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The Wolfsangel

By Eberhard Felsmann


A short while ago, a colleague of mine came to see me during lunch break. My desk was littered with VDD stuff and he spotted a logo design that incorporated the Wolfsangel. Pointing at it, he jokingly asked if I was re-designing the swastika. After a few good laughs, I explained to him that this was Hegewald’s symbol and that in German it was called the “Wolfsangel”.


After he left I realized that I was quite relieved that he had not inquired further because I had never paid great attention to the roots of the sign. Although I had looked at it hundreds of times, I could not explain the origin of this wolf catching gizmo. Therefore, I decided to contact Mr. Horst Detert, Editor of the Drahthaar Blätter. In my opinion, Horst is also the most knowledgeable historian on matters relating to the VDD. I was not wrong. A short while later I received a letter from Horst that explained the history of the wolfsangel. In the following paragraphs I will attempt to condense enough of it to give other curious VDD members a modest understanding of the wolfsangel.


The wolfsangel was a trap made of iron that was used to catch wolves and foxes for many centuries. The name “wolfsangel” was used from very early in its history, and it is referred to by that name in the hunting regulations issued by Charles the Great. In France, it was known almost until modern times. Respected historical references regarding hunting practices call it by the same name, and describe its mechanical function and purpose. Sometimes it was also called a wolf’s iron.


The trap was used in Germany until the middle of the last century, and was still familiar at the end of the century. It was used in two, three, and four arm versions.


In his book about hunting methods and trapping secrets, Emil Regemer writes about it and calls it the “German-iron”. (The picture with this article is from his book.) The trap consists of an iron rod 6 to 7 cm long to which four sharp pointed hooks were attached in such a way that they could fold against the rod. Springs that were fastened from the top would make the hooks snap forward when they were released so that the sharp hooks came to rest at a 45° angle from the shaft. A brass plate attached to the top of the shaft had two holes in it that allowed it to slide up or down on an iron fork. At the bottom end of the fork was an upside down cup that acted as a stopper and also held the sharp hooks in the cup in a folded position. When the rod was pulled, the sharp hooks would be released from the cup and spring outward penetrating the mouth of the animal. Meat was attached to the hooks to bait the trap, which was hung from a tree branch at a suitable height. When a predator jumped up to grab the bait, the rod would be pulled and the hooks would penetrate its mouth and cause it to die a painful death.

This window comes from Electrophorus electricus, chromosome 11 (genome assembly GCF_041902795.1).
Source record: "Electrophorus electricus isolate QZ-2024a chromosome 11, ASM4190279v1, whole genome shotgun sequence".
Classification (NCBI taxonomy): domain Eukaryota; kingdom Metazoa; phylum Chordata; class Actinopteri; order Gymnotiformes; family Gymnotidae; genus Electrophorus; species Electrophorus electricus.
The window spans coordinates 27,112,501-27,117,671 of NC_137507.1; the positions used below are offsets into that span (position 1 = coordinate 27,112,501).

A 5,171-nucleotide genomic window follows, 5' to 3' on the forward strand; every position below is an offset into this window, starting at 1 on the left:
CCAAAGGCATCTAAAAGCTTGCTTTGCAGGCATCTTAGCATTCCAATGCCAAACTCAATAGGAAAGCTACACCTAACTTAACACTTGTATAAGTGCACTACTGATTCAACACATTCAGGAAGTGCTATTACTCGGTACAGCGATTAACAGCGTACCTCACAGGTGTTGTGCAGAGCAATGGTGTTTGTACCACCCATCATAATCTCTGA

As far back as the 13th century, the wolfsangel appears as a double hook symbol on houses, coats of arms, and city crests. This was particularly true in Northern Germany. Often the symbol was carved into granite boundary markers and huge fieldstone boulders as a mystical symbol said to have the power to ward off damage to livestock caused by wolves. No one knows when or by whom the wolfsangel was first designed in the double hook emblem. However, we do know that the symbol was adopted by the supporters of the blood-tracking associations (Verein Hirschmann) as their club emblem.


From then to today’s followers of the Hegewald (the VDD) and the Hegewaldnadel (Hegewald pin) was only a short step in a long chain of historical developments—from trap to symbol. As such, it reminds us of our duty and our past. Therefore, may we guard and honor our beautiful symbol, the Wolfsangel – Hegewadnadel.


The VDD used the symbol as the Hegewaldnadel in silver and gold. It is given to members to honor special contributions to the benefit and welfare of the Deutsch-Drahthaar. The wolfsangel also appears as the silver double colored hook on the club’s green flag, which is flown during the Hegewald and other official functions.


Editor’s Note: Eberhard Felsman is a VDD Group Canada member. This article was made available via Sandy Hodson, editor of Group Canada Newsletter with much appreciation.


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